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Implied Consent (IC) Law

In South Carolina if you refuse to take the Implied Consent breath / blood alcohol test requested by a law enforcement officer, that refusal will result in an immediate license or suspension of your driving privilege. The suspension for that refusal is six (6) months for a first time refusal. If the accused submits a breath / blood sample and the test result is .15% or greater, the license or driving privilege is suspended for thirty (30) days.

A driver who has his license administratively suspended for an Implied Consent (IC) violation has the right to challenge the suspension. A driver suspended under the Implied Consent Law has thirty (30) days to request an administrative hearing to challenge the suspension. If the suspension is not challenged then the suspension will stand and the driver shall be required to enroll in the Alcohol Drug Safety Action Program (ADSAP) in order to restore their driving privilege. A driver who fails to request a hearing and challenge the suspension may be eligible for a route restricted drivers license during the period of suspension. A driver who timely requests a IC Hearing will be eligible for a Temporary Alcohol License (TAL) until the disposition of the administrative IC Hearing.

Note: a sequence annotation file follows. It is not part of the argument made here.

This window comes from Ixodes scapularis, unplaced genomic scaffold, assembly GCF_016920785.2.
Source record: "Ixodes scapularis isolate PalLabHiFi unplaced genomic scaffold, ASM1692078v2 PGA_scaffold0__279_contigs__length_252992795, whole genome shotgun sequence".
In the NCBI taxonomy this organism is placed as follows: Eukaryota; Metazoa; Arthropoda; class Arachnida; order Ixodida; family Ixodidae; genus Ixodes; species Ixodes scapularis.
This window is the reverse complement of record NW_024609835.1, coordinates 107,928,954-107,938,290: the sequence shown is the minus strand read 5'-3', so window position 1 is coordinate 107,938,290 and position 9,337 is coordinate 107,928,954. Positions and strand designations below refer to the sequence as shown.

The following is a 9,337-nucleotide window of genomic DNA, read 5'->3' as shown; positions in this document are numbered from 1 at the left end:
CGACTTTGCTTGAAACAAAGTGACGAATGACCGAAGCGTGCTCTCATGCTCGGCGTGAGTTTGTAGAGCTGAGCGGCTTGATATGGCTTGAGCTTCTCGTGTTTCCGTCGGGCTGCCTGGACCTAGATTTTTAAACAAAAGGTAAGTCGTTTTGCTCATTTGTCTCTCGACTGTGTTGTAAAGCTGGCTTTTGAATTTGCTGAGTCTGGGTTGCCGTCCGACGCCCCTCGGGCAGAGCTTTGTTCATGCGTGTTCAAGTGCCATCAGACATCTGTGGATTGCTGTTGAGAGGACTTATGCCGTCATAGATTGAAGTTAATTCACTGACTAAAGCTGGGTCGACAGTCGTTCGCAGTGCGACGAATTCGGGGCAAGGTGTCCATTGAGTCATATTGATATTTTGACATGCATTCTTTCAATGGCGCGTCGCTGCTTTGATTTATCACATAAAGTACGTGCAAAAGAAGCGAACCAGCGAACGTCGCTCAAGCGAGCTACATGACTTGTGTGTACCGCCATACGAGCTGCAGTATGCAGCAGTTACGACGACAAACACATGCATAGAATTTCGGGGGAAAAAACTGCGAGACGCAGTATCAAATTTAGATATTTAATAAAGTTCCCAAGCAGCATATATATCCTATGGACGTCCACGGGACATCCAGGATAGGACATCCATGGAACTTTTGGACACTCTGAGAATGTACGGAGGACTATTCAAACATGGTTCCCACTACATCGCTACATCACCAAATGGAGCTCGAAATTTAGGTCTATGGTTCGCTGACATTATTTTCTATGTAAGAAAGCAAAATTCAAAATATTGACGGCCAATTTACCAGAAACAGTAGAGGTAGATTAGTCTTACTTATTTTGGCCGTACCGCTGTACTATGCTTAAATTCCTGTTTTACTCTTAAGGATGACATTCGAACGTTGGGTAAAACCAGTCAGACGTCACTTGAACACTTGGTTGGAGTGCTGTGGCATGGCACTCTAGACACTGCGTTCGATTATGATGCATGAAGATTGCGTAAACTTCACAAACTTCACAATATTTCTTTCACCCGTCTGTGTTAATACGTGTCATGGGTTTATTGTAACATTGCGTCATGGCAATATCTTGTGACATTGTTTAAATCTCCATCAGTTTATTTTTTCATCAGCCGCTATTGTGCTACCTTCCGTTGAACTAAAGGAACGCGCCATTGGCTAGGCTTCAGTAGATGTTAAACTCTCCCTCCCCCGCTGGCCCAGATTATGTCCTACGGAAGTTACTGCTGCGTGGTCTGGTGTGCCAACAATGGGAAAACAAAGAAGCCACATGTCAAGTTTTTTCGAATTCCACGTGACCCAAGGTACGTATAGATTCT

The Phipps Law Firm advises clients to always challenge the administrative IC suspension. We have the knowledge and experience needed to commonly win the IC Hearing no matter the alleged results of the test. Edward L. Phipps and James D. Stanko strive to challenge and win every scope of the IC Hearing to assist their clients in preserving their rights and driving privileges.

For more information about the Implied Consent Law and your case call the Phipps Law Firm 843-300-4444.

Know your rights!